Niky was one of the players who caught Sullivan’s attention so he sent an e-mail to her to express his interest in the possibility of her coming to play at Marian.

“At first, I was like, ‘Marian University, where is that?’ ” Niky says.

She became intrigued by Marian, which was also in the process of enrolling its first class of students for its new engineering program that was scheduled to start in the 2022-23 school year.

Still, there is a big difference in a coach’s interest and a coach’s firm offer, and by February Niky knew that many of her teammates on her club team had already committed to play at a college.

“I felt pressure that my time was running out, that maybe God wanted me to go back home,” Niky said. “But no, he had perfect timing with this, too.”

On a February day, Sullivan and the dean of Marian’s engineering program, Binh Tran, contacted Niky in a Zoom call. During the conversation, they offered Niky a full scholarship to attend Marian and become a part of its first engineering class.

“My reaction at first was, ‘I can’t believe this! It’s actually happening!’ ” Niky recalls.

“For me, this has definitely been a spiritual year. Since I left home, every little step I took, I was like, ‘Look, I’ll just let God do his job.’ I kept doing the right things. When it suddenly came, I finished the Zoom call, and I bawled my eyes out. I couldn’t believe what had happened. It was a miracle for me.”

In recruiting Niky, Sullivan noticed the “flair” and the “performance-character” of her game. Getting to know her better since she arrived on campus, three other qualities stand out to the head coach.

“She exudes confidence, not just from a soccer perspective but her personality,” Sullivan says. “With that confidence, there’s a lot of independence that she has. Most of all, she has a drive to achieve, whether it’s in academics, trying to make the world a better place through engineering or in the game she loves. She wants to get better.”

Her decision to attend Marian was also exactly part of the vision that the university wants to achieve with its E. S. Witchger School of Engineering.

“I heard from Coach Sullivan about her story and her journey to come to the United States,” says Tran, Marian’s engineering dean. “Her drive to succeed, her academic quality and her immigrant story stood out.

“Only about 20 to 25% of the engineering degrees that are awarded are to women, who make up 50% of the population of this country. Her story embodies what we’re trying to do at Marian University—to provide access to populations that are underserved in engineering.”

‘I always felt God had my back’

Niky’s first two months at Marian have been typical of many first-semester college students—times of transition, times of fun, times of fitting in, times of trying to connect, times of humility, times of joy.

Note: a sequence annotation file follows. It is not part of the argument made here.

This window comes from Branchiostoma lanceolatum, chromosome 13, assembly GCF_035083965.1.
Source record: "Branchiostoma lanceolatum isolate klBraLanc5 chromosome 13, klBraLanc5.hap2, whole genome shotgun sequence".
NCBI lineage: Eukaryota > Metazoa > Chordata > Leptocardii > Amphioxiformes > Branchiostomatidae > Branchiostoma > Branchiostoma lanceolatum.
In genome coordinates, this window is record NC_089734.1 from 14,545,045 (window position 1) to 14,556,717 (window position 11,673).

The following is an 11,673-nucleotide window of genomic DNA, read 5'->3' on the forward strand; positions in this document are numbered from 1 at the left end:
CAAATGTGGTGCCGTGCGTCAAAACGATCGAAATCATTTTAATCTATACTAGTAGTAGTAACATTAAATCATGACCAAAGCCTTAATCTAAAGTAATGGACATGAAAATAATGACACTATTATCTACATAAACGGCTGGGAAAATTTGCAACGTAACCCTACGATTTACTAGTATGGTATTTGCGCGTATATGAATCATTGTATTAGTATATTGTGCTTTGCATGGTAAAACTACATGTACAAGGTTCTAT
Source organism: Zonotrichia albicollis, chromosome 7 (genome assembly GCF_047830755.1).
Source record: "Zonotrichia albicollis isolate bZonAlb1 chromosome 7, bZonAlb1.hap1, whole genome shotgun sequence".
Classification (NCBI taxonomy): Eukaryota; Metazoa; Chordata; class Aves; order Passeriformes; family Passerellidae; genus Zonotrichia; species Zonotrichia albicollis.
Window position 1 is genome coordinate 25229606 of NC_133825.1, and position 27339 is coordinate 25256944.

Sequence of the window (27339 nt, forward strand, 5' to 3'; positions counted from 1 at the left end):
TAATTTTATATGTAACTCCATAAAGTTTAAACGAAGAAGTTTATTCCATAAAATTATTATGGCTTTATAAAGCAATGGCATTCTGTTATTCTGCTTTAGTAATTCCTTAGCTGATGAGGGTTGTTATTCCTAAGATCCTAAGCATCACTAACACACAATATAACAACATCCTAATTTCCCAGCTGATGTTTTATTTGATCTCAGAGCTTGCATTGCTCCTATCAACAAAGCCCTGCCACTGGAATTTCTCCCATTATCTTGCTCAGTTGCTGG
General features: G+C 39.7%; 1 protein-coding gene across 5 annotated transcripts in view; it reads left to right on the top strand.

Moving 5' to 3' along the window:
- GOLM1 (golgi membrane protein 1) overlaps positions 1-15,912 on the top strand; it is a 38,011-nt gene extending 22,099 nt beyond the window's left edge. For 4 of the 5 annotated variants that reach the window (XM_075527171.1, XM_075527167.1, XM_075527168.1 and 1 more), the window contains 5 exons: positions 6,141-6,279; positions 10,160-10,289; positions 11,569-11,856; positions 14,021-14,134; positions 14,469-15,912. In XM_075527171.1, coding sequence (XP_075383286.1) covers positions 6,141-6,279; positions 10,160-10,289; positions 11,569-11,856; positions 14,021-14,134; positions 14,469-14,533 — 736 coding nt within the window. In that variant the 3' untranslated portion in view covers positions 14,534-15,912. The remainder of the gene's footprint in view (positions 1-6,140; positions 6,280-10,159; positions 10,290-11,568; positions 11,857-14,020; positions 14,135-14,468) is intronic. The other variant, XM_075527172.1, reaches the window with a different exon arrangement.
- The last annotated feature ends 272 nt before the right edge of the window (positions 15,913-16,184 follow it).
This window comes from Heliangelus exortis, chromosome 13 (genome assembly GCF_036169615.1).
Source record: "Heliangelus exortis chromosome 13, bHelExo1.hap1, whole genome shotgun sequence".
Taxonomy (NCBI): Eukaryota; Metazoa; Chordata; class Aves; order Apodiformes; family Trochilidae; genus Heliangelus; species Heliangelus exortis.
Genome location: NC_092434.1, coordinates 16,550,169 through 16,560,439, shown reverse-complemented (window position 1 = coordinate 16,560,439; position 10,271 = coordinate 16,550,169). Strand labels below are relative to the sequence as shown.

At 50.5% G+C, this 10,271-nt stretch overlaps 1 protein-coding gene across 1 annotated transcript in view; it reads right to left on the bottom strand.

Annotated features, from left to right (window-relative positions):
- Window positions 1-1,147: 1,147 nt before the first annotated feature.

“I can say socially it’s been very fun to meet a diversity of people,” she says. “I think the transition of coming here, I feel I’m adapting pretty well. But learning how to be intentional with the different groups is important for me. For now, I want to be intentional to bonding with my soccer team as a freshman. I have a lot of friends. I like meeting a lot of people on campus.”

Playing soccer at Marian didn’t start the way she wanted because she was injured early. Still her face glows when she talks about the success of the senior-dominated team, sharing how it is one of the top teams in its college division. As with any athlete, she desperately wants to play more. At the same time, she’s willing to do whatever she is asked to help her team.

And the lessons of the past year are always with her, guiding her through the good times and the tough times. One of the best lessons she has learned is that God has always put people in her path to guide her, to walk with her, to be there for her, to let her be there for them.

That belief leads her to think of another person who touched her life during her whirlwind past year—a fellow high school senior in Florida.

“She was a big role model for me. Such a beautiful person, close to God. Her values came through in everything she did.

“It made me feel like I want to be like her. If anyone else has a challenge, I want to be there for them. She also appreciated me. We ended up having a beautiful friendship.”

The past year has also confirmed for Niky that she has a friend in God.

“I would wake up every morning and take a walk and have a conversation with God. Every night, it would be listening to music and talking to God. I had ups and downs, but his presence was very constant in our conversations.”

Her tears start to flow again.

“I would tell him I was afraid of things that could go wrong. I would tell him that I trust in him. I would ask him to help me, that I would need his strength.

“I always felt God had my back every time.” †